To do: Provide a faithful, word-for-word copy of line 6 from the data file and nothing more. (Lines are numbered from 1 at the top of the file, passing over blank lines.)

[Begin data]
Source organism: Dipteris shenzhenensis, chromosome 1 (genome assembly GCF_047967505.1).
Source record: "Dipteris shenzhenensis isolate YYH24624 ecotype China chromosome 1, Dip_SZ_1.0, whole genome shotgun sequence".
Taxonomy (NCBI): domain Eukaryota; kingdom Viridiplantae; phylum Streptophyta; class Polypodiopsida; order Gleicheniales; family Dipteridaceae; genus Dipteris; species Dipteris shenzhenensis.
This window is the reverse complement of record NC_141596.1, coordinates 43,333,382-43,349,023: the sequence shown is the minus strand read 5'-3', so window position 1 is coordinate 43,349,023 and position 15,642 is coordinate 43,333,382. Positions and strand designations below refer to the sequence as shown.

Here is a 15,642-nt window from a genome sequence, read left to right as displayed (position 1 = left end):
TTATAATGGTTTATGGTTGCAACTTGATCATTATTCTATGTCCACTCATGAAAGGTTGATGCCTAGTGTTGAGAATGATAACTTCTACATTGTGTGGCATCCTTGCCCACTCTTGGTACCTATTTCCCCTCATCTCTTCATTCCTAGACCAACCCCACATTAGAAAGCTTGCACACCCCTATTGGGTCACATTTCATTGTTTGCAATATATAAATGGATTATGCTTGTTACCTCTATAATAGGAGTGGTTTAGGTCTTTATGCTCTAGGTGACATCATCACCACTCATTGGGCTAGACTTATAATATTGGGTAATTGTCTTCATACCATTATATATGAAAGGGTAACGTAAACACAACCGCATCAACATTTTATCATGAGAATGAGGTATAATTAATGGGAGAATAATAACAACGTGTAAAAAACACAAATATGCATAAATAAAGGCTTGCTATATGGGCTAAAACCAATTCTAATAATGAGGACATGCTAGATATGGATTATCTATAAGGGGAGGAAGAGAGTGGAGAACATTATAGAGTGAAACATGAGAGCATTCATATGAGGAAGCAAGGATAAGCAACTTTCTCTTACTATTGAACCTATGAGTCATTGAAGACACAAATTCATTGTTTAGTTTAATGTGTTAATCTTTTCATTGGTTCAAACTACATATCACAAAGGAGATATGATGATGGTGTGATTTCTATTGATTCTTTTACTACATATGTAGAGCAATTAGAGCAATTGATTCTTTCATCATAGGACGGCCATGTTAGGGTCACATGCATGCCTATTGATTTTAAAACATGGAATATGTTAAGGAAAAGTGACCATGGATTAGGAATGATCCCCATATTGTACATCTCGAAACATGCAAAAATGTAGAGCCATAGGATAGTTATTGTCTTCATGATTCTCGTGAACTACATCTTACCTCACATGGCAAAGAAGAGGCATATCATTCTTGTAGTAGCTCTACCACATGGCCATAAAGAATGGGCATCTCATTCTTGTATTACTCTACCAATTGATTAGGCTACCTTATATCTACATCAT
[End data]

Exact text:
TTATAATGGTTTATGGTTGCAACTTGATCATTATTCTATGTCCACTCATGAAAGGTTGATGCCTAGTGTTGAGAATGATAACTTCTACATTGTGTGGCATCCTTGCCCACTCTTGGTACCTATTTCCCCTCATCTCTTCATTCCTAGACCAACCCCACATTAGAAAGCTTGCACACCCCTATTGGGTCACATTTCATTGTTTGCAATATATAAATGGATTATGCTTGTTACCTCTATAATAGGAGTGGTTTAGGTCTTTATGCTCTAGGTGACATCATCACCACTCATTGGGCTAGACTTATAATATTGGGTAATTGTCTTCATACCATTATATATGAAAGGGTAACGTAAACACAACCGCATCAACATTTTATCATGAGAATGAGGTATAATTAATGGGAGAATAATAACAACGTGTAAAAAACACAAATATGCATAAATAAAGGCTTGCTATATGGGCTAAAACCAATTCTAATAATGAGGACATGCTAGATATGGATTATCTATAAGGGGAGGAAGAGAGTGGAGAACATTATAGAGTGAAACATGAGAGCATTCATATGAGGAAGCAAGGATAAGCAACTTTCTCTTACTATTGAACCTATGAGTCATTGAAGACACAAATTCATTGTTTAGTTTAATGTGTTAATCTTTTCATTGGTTCAAACTACATATCACAAAGGAGATATGATGATGGTGTGATTTCTATTGATTCTTTTACTACATATGTAGAGCAATTAGAGCAATTGATTCTTTCATCATAGGACGGCCATGTTAGGGTCACATGCATGCCTATTGATTTTAAAACATGGAATATGTTAAGGAAAAGTGACCATGGATTAGGAATGATCCCCATATTGTACATCTCGAAACATGCAAAAATGTAGAGCCATAGGATAGTTATTGTCTTCATGATTCTCGTGAACTACATCTTACCTCACATGGCAAAGAAGAGGCATATCATTCTTGTAGTAGCTCTACCACATGGCCATAAAGAATGGGCATCTCATTCTTGTATTACTCTACCAATTGATTAGGCTACCTTATATCTACATCAT